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Lewis NIELSON (b.1950)
Violin Concerto (1989, rev. 1999)*
Four movements for violin and harpsichord (2001) Anagram (Fantasia No 2) for violin and string orchestra (1999)
Levon Ambartsumian (violin)
Wassily Dolinsky (harpsichord)
Tchaikovsky Symphony Orchestra of Moscow Radio/Mikhail Kukushkhin*
ARCO Chamber Orchestra/Lewis Nielson
Rec. Great Hall of Moscow Conservatory, October 1999 (Violin Concerto); Malyi Hall of Moscow Conservatory, October 2001 (Four movements); Hodgson Hall, University of Georgia, April 2001 (Anagram) DDD CENTAUR CRC 2665 [53:31]


Lewis Nielson is an American composer who studied in London as well as in the USA, and is currently based at the Oberlin Conservatory of Music in Ohio. In his notes for the booklet, he states that the music on this disc “gives a reasonable account of my general compositional interests”. Rather than adopting a particular style, he is “much more concerned with the more abstract elements of fluid development of musical material”. Indeed, it is quite hard to detect specific influences in this music. Charles Ives might perhaps be one but this is not to suggest that there is an overt American flavour here. Nielson has apparently received support from the Delius Foundation and perhaps this is the kind of music Delius might have written if he had been born a century later. There could even be a distant kinship with his near namesake, Carl from Denmark. A lack of clear stylistic anchors leads to a very different experience from Nielson’s music by comparison with another contemporary US-based composer, Leonardo Balada (who is now receiving his due on Naxos).

The main work here is the two movement Violin Concerto which was written in 1989 for Thomas Joiner. It was revised in 1999 for the present performer, Russian-born Levon Ambartsumian, whom Nielson describes as “one of the most gifted musicians I expect ever to meet”. The first movement is rhapsodic and, after an extended opening melody lays down motifs for the second movement, to which it is linked by a cadenza (the principal section of which was revised). At the close of the work there is a return to the opening theme. The overall effect is atmospheric with a predominance of slow tempi and few opportunities for virtuosity. Ambartsumian plays the work with feeling and consistently beautiful intonation.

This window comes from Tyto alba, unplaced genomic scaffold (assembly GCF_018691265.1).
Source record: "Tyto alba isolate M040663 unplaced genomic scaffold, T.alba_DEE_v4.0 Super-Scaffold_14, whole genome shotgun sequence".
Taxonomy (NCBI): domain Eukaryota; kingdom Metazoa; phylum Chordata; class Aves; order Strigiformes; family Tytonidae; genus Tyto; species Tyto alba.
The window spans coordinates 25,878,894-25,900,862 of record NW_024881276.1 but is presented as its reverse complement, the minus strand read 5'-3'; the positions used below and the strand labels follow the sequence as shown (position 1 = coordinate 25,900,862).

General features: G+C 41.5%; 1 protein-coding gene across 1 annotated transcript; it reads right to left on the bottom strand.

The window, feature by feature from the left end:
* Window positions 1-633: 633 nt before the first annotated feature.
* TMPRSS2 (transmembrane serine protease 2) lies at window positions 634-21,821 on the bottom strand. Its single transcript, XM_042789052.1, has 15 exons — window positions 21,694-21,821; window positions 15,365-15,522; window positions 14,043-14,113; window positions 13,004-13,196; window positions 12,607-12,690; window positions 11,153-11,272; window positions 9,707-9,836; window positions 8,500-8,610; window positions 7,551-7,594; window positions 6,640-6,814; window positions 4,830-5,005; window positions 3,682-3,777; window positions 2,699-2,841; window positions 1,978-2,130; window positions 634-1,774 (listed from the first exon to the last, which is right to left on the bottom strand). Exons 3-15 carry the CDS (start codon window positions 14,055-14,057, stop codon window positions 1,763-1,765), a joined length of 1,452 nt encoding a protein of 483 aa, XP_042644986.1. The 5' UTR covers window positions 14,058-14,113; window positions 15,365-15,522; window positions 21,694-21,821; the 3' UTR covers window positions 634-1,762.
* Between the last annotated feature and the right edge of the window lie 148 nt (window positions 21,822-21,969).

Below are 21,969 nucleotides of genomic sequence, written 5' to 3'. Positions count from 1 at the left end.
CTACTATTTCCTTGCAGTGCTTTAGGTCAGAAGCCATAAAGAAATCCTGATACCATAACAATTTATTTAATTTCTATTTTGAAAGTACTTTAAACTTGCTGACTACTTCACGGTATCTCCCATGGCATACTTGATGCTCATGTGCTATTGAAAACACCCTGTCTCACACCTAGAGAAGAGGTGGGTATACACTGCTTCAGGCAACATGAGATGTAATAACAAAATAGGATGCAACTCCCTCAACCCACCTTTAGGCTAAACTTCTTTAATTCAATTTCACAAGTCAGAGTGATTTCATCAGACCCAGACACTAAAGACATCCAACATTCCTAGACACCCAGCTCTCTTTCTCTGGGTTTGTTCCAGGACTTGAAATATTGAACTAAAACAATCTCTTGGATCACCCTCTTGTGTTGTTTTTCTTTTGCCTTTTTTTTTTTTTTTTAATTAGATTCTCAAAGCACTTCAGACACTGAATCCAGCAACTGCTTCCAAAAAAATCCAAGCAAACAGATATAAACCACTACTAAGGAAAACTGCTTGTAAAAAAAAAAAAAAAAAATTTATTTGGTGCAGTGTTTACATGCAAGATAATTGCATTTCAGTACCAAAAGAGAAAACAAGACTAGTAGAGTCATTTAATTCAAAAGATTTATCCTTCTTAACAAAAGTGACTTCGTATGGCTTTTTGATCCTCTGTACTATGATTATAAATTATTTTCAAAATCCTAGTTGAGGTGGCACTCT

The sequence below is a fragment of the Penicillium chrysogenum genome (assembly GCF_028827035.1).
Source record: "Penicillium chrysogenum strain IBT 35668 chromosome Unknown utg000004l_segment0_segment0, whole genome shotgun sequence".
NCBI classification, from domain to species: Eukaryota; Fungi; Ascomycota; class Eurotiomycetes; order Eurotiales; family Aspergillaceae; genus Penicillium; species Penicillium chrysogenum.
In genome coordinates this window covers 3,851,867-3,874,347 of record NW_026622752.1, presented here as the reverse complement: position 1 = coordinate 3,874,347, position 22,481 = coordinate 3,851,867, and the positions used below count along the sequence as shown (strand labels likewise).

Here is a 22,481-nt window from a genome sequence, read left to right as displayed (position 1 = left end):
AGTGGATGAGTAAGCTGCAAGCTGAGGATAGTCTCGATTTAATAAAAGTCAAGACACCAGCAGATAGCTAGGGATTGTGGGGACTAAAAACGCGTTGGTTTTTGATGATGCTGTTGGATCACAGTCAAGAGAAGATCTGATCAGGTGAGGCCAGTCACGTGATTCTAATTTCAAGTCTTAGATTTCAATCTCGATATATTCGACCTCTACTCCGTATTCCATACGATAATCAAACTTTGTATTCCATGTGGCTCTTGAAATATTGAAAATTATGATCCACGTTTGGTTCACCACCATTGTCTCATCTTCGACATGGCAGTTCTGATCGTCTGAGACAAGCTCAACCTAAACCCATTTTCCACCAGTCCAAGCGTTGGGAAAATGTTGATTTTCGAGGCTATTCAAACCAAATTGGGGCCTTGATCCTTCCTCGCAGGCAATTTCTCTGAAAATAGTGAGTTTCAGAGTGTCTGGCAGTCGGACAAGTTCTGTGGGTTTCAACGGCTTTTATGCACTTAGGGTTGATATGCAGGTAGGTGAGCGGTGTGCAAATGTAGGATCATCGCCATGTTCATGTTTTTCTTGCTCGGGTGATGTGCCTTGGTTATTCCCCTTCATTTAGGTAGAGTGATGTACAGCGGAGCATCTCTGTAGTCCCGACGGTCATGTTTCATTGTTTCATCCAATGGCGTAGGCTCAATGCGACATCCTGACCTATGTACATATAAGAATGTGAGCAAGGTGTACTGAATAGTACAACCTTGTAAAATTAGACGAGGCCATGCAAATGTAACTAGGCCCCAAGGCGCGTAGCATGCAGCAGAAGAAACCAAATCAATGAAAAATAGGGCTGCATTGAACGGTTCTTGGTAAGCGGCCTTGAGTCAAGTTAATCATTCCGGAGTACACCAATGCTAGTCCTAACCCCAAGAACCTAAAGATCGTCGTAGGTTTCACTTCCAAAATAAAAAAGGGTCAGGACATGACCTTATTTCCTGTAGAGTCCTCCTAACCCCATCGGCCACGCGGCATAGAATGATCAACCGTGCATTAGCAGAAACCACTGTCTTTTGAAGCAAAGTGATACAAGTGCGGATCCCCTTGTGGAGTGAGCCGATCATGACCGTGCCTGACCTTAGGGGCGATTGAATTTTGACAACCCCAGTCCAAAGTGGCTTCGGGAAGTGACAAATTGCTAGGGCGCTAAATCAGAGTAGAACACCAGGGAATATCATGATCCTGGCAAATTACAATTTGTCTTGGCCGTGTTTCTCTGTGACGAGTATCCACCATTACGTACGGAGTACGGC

The other two works on the disc are perhaps more striking. Four movements for violin and harpsichord was dedicated to the present performers and makes for interesting listening. Each movement is concise, lasting between two and four minutes, but a lot of material is contained within them. The composer relates each movement to the work of a particular artist: the first, “Exercise” a bucolic landscape after the manner of Watteau; the second, “Lament” informed by Goya’s May the Second; the third “Dialogue” related to the ambiguity of Dali and the finale “Folly” inspired by Bruegel’s “Triumph of Death”, as depicted by a waltz-like frenzy. This is one of the more interesting 21st century works that I have yet heard.

The final piece, Anagram is subtitled ‘Fantasia No. 2’ and was written for Levon Ambartsumian. It lasts for almost as long as the Violin Concerto. Both contrasts and demands on the violinist here seem greater than in the Concerto. Throughout there is a clear feeling of progression towards a goal (presumably the resolution of the anagram). Enigmatically, the composer tells us only that the title “derives in part from the musical realization of the appropriate letters of his [Ambartsumian’s] and my name”, leaving me puzzled but perhaps you will be able to work it out!

The first two works were recorded in Moscow; Anagram in Georgia (USA). Sound quality is more than acceptable throughout with the violin well-balanced with both orchestras and the harpsichord. I am not aware that there is competition but all the performances can be regarded as definitive. Listeners interested in contemporary violin music should certainly give this disc a hearing.

Patrick C Waller



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